women heart painChest pain is the most common symptom of a heart attack in both men and women. However, it is important to understand that the exact nature of chest pain can be quite different in women and is often not the most prominent symptom of a heart attack. Most of us probably think of a heart attack the way it is portrayed on television and in the movies: A sudden, dramatic occurrence that causes the victim to clutch his or her chest in agony. Women, however, may report chest pressure, discomfort, fullness or a burning sensation. In addition, they often experience pain in adjacent areas, such as the upper abdomen, upper back, neck, arms and jaw. As a result of this variation of presenting symptoms, women who have complaints other than chest pain during a heart attack may be overlooked or not evaluated in a timely fashion. Women are more likely than men to have already sustained heart [...]

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Heart & Vascular
Has Your Heart Ever “Skipped a Beat”? It Was Probably a Premature Contraction
Jul 28, 2014 By Faisal Merchant, MD

Heart AtriumThe heart is made up of two upper chambers (atria) and two lower chambers (ventricles). In a normal heartbeat, an electrical impulse originates from an area in the right atrium called the sinus node. This impulse travels first to the atria, causing them to contract and pump blood into the ventricles. The electrical impulse then continues along its circuit to the ventricles, signaling them to contract and pump blood out to the lungs and the body. Sometimes, abnormal electrical signals originate from areas of the heart other than the sinus node. These extra impulses may target the atria or the ventricles, causing them to contract out of rhythm with the regular heartbeat. This type of arrhythmia is called a premature contraction. Premature contractions are common and may even go unnoticed. However, some people report a feeling of the heart skipping a beat, often followed by a [...]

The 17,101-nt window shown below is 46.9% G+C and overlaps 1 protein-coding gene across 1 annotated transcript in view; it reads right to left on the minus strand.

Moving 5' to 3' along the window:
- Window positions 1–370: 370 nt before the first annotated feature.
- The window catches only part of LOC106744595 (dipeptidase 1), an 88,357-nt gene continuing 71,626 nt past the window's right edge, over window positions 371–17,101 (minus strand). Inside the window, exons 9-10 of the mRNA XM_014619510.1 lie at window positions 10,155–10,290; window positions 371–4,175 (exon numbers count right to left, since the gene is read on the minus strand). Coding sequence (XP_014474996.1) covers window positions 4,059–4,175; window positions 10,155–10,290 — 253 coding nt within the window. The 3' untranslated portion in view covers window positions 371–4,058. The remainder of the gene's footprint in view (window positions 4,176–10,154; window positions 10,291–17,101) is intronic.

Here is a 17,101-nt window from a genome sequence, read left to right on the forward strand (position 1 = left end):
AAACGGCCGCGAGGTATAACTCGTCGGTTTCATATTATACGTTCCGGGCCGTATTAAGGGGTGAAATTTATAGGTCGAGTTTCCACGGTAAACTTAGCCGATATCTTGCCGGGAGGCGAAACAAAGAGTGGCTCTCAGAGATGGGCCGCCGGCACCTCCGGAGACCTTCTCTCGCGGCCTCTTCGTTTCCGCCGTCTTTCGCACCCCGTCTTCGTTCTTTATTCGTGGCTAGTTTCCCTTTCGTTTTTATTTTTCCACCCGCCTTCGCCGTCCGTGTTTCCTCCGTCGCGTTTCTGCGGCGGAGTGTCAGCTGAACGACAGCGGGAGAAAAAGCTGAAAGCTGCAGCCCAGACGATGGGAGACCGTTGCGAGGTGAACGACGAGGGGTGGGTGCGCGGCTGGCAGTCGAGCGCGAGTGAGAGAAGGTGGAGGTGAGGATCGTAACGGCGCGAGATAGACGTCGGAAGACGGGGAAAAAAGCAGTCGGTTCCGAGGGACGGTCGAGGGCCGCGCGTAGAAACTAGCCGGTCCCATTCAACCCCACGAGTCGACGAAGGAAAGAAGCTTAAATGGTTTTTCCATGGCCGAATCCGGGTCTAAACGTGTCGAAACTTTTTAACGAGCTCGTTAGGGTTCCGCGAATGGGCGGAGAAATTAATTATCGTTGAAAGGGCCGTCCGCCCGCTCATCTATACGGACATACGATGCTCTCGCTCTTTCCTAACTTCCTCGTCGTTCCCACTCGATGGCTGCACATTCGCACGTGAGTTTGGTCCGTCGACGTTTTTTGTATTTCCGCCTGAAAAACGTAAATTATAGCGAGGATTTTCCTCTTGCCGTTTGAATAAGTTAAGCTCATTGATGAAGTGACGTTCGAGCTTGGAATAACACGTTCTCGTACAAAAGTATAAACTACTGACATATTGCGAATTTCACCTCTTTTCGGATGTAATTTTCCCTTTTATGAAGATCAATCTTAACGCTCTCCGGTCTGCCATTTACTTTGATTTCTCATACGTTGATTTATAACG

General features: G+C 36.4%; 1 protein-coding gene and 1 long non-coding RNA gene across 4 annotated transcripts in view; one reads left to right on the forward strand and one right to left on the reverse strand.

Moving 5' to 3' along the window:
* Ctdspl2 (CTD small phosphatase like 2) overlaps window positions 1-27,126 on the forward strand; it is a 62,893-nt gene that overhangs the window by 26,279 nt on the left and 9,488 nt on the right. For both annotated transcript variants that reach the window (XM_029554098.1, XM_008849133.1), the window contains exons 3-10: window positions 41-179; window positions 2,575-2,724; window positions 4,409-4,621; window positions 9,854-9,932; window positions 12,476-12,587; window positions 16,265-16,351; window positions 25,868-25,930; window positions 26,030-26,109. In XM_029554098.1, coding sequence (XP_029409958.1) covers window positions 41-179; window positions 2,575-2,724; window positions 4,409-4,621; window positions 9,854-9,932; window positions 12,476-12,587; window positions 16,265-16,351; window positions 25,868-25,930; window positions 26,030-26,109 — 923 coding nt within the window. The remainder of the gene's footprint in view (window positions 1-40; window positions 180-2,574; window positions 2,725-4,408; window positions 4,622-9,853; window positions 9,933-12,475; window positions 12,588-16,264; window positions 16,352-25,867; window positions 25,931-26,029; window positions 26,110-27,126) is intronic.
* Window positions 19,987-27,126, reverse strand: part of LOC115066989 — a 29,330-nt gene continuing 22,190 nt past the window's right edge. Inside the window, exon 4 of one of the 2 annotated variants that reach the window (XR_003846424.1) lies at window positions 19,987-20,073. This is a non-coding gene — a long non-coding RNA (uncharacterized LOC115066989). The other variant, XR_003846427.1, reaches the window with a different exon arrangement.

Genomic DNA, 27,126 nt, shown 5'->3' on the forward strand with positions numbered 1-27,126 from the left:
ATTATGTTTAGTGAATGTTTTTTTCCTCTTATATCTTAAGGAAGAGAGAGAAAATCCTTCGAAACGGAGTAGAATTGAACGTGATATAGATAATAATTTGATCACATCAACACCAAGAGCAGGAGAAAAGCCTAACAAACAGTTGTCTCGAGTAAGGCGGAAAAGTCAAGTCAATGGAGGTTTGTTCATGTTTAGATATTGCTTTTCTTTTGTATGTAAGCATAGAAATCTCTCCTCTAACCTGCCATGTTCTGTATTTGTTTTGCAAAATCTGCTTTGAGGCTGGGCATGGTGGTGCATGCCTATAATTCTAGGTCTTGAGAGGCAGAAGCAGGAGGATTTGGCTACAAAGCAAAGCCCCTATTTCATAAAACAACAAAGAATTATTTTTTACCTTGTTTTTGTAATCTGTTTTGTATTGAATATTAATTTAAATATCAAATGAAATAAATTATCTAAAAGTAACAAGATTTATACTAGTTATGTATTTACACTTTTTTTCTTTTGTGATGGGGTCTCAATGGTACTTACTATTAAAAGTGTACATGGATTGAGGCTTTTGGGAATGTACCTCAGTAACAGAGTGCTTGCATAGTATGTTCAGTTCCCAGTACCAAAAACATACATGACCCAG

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Heart & Vascular
What Is Atrial Flutter?
Jul 24, 2014 By Faisal Merchant, MD

Atrial FlutterAtrial flutter, also called “heart flutter,” is a type of arrhythmia that occurs when the upper two chambers of the heart (the atria) contract too rapidly. The first contraction in a normal heartbeat occurs in the atria. This contraction pumps the blood into the lower chambers of the heart, called the ventricles. The second contraction occurs in the ventricles and serves to pump blood out of the heart. In atrial flutter, the atria contract at an abnormally fast rate, but only about half of these contractions are followed by the second ventricular contraction. This causes the heart to work inefficiently and may result in poor blood supply to the body, including the brain and the heart muscle itself. If the heart and brain do not receive enough blood, organ failure can occur in the form of congestive heart disease, heart attack or stroke. Atrial flutter can occur on its [...]

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Heart & Vascular
What Causes Congenital Heart Disease?
Jul 21, 2014 By Fred H. (Rusty) Rodriguez III, MD